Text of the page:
PELL CITY – Almost 100 people attended Thursday’s ribbon cutting ceremony to officially open the Logan Martin Lake Protection Association wetlands boardwalk at Lakeside Park.
“It is a magnificent structure,” Mike Riley, president of the LMLPA, told those at the ribbon cutting.
The official opening of the wetlands boardwalk and observation platform coincided with the day Logan Martin Lake was expected to reach full pool for the upcoming summer.
Riley went down a long list of people and organizations that helped make the LMLPA wetlands boardwalk and observation deck a reality.
“This has been a long process,” he said.
Riley, along with LMLPA members Dr. Joseph Barra, Dick Franke and Isabella Trussell, spearheaded efforts to move the project forward when five years ago Dr. Donn Brascho, former LMLPA president, told the LMLPA board the organization needed to complete a significant project.
Trussell said since water quality is a big issue for the LMLPA, it was fitting to complete a project that involved wetlands, which are vital to water quality, since they help filter water.
The non-profit group also wanted to make a good investment for education and the boardwalk and observation platform also serves that purpose.
Trussell said the observation platform has enough space to accommodate a classroom of students.
She said LMLPA started in 2009 to garner support for the project and to identify the exact location for the structure.
She said the location where the wetlands boardwalk and observation deck now sits was the best possible site for the structure.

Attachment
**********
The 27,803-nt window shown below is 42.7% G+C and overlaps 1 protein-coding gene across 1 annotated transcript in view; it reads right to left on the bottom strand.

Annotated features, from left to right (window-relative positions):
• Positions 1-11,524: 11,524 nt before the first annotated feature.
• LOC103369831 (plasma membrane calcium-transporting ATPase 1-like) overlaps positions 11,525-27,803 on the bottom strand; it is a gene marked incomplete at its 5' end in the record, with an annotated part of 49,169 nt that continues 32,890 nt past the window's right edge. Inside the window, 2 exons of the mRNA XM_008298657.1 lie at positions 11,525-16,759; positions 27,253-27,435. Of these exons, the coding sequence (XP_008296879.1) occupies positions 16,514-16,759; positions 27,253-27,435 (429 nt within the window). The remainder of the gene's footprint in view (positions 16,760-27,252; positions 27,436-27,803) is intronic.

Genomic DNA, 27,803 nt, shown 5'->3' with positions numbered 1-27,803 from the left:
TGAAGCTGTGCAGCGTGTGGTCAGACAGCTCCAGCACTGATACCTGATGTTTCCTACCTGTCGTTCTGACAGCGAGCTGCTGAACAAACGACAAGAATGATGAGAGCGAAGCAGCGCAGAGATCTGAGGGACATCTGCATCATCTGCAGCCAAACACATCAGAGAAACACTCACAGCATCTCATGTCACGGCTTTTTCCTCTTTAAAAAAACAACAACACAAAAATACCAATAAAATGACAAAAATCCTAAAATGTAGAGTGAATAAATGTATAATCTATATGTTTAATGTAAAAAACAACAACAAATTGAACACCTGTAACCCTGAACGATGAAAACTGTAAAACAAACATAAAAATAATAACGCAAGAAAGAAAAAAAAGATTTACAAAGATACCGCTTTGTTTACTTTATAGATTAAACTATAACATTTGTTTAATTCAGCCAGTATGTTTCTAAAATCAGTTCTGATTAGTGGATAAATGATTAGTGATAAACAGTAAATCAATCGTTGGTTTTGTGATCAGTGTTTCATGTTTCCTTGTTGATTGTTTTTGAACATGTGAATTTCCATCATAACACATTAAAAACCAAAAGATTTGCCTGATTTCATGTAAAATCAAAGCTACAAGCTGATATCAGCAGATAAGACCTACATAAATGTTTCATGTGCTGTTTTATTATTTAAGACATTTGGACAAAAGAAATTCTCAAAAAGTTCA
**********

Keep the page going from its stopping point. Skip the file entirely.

Trussell said LMLPA had to complete paperwork and satisfy many government agencies before the actual construction of the wetlands boardwalk could begin. Those agencies included Alabama Power Company, the Alabama Department of Conservation and Natural Resources, the Alabama Department of Environmental Management, the U.S. Army Corps of Engineers, and the city of Pell City, since the structure was at the city’s Lakeside Park.
The new wetlands boardwalk is adjacent to the Kiwanis Amphitheater, which can accommodate outdoor classroom instruction. In addition, the Pell City Garden Club has planned to construct a native plant walking trail next to the amphitheater.
“We’re enthusiastic about this whole area,” Trussell said.
She said the wetlands boardwalk was a community project, which involved many individuals and organizations.
“Thanks to all,” Trussell said. “It has been many, many years to get to this point.”
Current and past city officials praised LMLPA efforts in completing the wetlands project, which will benefit the entire community.
“LMLPA is one of the most amazing organizations in our area,” said former Pell City Mayor Bill Hereford. “This is just the crowning glory.”
Hereford was mayor when LMLPA officials first approached the city about building the boardwalk and observation platform.
“Y’all have done a tremendous job,” said current Pell City Mayor Joe Funderburg, who also spoke at the ribbon cutting event. “I’m proud to be from Pell City today.”
He said people will enjoy the wetlands boardwalk for many, many years to come.
“On behalf of the city, I want to thank you,” Funderburg said.
The Lakeside Park non-motorized trail joins the new $31,000 LMLPA boardwalk. The boardwalk has a 70-foot long walkway that leads to the 12 feet wide and 40 feet long observation platform, where people are provided a 360 degree view of the wetlands area at Lakeside Park.
The Rev. Sam Huffstutler with First United Methodist Church in Pell City blessed the wetlands boardwalk and observation platform before LMLPA and city officials cut the ribbon and guests toured the structure Thursday.
“This is a grand occasion for us,” Riley said.
Contact David Atchison at firstname.lastname@example.org